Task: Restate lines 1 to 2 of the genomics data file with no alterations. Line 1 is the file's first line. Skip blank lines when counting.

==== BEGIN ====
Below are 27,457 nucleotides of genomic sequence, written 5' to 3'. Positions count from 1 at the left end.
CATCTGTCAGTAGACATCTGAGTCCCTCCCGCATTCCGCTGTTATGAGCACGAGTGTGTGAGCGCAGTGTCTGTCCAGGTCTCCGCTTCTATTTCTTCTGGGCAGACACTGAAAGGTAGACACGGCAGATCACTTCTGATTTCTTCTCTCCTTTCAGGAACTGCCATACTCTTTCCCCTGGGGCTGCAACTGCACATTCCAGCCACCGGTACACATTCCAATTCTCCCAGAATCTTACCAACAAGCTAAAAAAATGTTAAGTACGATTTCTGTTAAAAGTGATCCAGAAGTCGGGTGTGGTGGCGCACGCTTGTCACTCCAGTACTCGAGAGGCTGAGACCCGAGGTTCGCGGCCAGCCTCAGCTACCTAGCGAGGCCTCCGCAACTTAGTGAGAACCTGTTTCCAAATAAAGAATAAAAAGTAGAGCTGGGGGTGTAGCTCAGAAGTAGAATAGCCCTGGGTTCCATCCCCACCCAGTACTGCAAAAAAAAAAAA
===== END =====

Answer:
Below are 27,457 nucleotides of genomic sequence, written 5' to 3'. Positions count from 1 at the left end.
CATCTGTCAGTAGACATCTGAGTCCCTCCCGCATTCCGCTGTTATGAGCACGAGTGTGTGAGCGCAGTGTCTGTCCAGGTCTCCGCTTCTATTTCTTCTGGGCAGACACTGAAAGGTAGACACGGCAGATCACTTCTGATTTCTTCTCTCCTTTCAGGAACTGCCATACTCTTTCCCCTGGGGCTGCAACTGCACATTCCAGCCACCGGTACACATTCCAATTCTCCCAGAATCTTACCAACAAGCTAAAAAAATGTTAAGTACGATTTCTGTTAAAAGTGATCCAGAAGTCGGGTGTGGTGGCGCACGCTTGTCACTCCAGTACTCGAGAGGCTGAGACCCGAGGTTCGCGGCCAGCCTCAGCTACCTAGCGAGGCCTCCGCAACTTAGTGAGAACCTGTTTCCAAATAAAGAATAAAAAGTAGAGCTGGGGGTGTAGCTCAGAAGTAGAATAGCCCTGGGTTCCATCCCCACCCAGTACTGCAAAAAAAAAAAA